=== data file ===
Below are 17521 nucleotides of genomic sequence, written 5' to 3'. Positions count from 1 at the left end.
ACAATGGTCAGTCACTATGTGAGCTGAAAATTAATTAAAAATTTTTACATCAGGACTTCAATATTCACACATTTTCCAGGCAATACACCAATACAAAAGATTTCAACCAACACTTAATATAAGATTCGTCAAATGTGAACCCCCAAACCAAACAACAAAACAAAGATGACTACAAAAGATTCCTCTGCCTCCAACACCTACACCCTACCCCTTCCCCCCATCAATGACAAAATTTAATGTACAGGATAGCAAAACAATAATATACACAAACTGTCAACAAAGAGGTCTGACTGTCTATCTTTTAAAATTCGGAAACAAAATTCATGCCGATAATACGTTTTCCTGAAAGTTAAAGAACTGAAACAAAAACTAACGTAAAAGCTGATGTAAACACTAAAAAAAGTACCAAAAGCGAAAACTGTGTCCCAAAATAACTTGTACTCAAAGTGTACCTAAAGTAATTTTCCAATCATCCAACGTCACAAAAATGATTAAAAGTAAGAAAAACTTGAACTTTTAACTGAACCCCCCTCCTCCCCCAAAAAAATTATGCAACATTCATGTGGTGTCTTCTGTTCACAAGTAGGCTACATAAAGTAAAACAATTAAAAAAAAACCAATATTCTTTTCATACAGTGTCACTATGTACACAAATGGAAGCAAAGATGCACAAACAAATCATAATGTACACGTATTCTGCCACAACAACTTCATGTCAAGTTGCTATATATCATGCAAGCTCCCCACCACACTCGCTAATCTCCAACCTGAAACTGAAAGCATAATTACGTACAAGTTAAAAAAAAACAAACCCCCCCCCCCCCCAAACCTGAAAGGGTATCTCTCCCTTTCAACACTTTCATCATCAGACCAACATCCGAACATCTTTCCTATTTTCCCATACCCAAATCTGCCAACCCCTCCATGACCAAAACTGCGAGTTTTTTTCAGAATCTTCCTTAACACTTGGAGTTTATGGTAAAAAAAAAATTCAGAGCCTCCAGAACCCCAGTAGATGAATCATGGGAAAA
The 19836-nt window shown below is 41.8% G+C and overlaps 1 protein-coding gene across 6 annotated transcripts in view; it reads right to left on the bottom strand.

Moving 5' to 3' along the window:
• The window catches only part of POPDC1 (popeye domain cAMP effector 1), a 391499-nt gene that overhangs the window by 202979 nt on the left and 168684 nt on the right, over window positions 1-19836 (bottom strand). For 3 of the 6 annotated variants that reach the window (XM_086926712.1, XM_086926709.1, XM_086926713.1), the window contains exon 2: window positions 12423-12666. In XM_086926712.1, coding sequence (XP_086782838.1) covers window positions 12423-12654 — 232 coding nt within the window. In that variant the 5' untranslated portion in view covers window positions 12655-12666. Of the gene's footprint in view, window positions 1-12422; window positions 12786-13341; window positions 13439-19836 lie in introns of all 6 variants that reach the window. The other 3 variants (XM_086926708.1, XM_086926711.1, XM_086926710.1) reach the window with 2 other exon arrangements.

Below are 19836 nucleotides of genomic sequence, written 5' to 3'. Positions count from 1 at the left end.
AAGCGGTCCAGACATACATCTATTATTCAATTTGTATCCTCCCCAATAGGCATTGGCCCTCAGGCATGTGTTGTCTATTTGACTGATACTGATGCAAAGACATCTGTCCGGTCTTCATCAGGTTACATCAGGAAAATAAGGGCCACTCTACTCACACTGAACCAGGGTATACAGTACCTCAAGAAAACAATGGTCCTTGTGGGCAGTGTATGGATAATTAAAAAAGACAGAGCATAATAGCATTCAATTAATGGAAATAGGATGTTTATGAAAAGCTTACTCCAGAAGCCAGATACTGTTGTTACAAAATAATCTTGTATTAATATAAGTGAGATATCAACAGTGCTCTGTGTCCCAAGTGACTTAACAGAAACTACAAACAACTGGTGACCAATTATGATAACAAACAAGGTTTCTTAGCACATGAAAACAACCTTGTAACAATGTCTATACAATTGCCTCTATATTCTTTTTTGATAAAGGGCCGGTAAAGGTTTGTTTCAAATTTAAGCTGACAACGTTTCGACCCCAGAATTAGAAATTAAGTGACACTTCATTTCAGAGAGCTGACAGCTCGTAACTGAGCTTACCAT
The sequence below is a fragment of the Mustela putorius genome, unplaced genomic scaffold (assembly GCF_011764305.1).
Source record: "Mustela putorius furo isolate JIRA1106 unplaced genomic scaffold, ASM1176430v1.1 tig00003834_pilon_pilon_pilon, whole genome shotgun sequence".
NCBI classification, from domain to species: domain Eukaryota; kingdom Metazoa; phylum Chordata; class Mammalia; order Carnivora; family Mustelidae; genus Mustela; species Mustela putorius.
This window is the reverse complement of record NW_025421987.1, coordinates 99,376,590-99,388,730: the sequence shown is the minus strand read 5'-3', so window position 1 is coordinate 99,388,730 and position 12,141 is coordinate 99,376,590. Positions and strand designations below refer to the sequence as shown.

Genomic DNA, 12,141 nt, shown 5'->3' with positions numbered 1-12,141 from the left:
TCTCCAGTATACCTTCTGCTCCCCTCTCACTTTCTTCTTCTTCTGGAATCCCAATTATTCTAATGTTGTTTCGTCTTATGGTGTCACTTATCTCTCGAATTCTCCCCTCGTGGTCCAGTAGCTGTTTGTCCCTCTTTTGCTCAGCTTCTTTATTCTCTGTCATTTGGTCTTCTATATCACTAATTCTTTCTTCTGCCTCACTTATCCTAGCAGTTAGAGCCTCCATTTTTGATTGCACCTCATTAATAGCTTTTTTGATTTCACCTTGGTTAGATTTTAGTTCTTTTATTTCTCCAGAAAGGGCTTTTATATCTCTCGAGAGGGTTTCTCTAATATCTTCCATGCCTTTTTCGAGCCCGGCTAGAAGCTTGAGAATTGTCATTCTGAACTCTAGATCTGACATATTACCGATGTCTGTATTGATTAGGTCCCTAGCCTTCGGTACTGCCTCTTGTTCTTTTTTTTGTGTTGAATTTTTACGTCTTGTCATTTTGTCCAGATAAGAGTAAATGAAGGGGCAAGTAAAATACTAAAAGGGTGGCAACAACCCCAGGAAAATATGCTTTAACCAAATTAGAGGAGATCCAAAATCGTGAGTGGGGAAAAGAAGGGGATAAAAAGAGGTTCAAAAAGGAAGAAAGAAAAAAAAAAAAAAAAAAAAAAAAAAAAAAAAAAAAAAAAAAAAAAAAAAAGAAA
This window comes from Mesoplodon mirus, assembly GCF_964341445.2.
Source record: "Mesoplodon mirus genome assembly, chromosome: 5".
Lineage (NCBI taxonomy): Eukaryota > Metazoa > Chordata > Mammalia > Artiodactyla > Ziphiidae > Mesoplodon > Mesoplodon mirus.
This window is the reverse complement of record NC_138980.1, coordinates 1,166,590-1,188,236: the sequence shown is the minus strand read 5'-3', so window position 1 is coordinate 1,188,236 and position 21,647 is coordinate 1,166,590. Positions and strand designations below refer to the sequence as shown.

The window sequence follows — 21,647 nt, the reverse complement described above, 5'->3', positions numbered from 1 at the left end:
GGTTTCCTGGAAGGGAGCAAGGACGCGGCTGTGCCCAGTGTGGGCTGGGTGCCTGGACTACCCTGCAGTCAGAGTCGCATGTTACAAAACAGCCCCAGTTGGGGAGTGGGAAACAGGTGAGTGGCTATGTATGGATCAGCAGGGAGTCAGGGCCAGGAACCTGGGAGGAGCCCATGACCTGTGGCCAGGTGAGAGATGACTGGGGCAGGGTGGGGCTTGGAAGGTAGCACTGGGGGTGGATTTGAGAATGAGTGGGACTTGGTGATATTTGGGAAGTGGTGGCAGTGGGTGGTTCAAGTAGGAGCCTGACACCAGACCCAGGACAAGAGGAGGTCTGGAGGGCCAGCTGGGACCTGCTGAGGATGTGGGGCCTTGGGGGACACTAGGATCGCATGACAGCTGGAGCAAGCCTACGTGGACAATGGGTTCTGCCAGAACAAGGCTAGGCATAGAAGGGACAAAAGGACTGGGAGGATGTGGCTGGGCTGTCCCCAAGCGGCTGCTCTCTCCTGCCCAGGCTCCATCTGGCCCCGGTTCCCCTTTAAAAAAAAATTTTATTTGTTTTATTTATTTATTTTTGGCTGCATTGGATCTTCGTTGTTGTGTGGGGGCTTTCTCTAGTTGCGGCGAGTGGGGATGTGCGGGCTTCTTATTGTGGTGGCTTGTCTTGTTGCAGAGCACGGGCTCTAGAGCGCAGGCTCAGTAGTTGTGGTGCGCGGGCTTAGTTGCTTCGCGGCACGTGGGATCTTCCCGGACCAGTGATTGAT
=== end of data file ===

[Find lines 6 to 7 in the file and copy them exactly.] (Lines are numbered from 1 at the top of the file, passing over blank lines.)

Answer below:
Below are 19836 nucleotides of genomic sequence, written 5' to 3'. Positions count from 1 at the left end.
AAGCGGTCCAGACATACATCTATTATTCAATTTGTATCCTCCCCAATAGGCATTGGCCCTCAGGCATGTGTTGTCTATTTGACTGATACTGATGCAAAGACATCTGTCCGGTCTTCATCAGGTTACATCAGGAAAATAAGGGCCACTCTACTCACACTGAACCAGGGTATACAGTACCTCAAGAAAACAATGGTCCTTGTGGGCAGTGTATGGATAATTAAAAAAGACAGAGCATAATAGCATTCAATTAATGGAAATAGGATGTTTATGAAAAGCTTACTCCAGAAGCCAGATACTGTTGTTACAAAATAATCTTGTATTAATATAAGTGAGATATCAACAGTGCTCTGTGTCCCAAGTGACTTAACAGAAACTACAAACAACTGGTGACCAATTATGATAACAAACAAGGTTTCTTAGCACATGAAAACAACCTTGTAACAATGTCTATACAATTGCCTCTATATTCTTTTTTGATAAAGGGCCGGTAAAGGTTTGTTTCAAATTTAAGCTGACAACGTTTCGACCCCAGAATTAGAAATTAAGTGACACTTCATTTCAGAGAGCTGACAGCTCGTAACTGAGCTTACCAT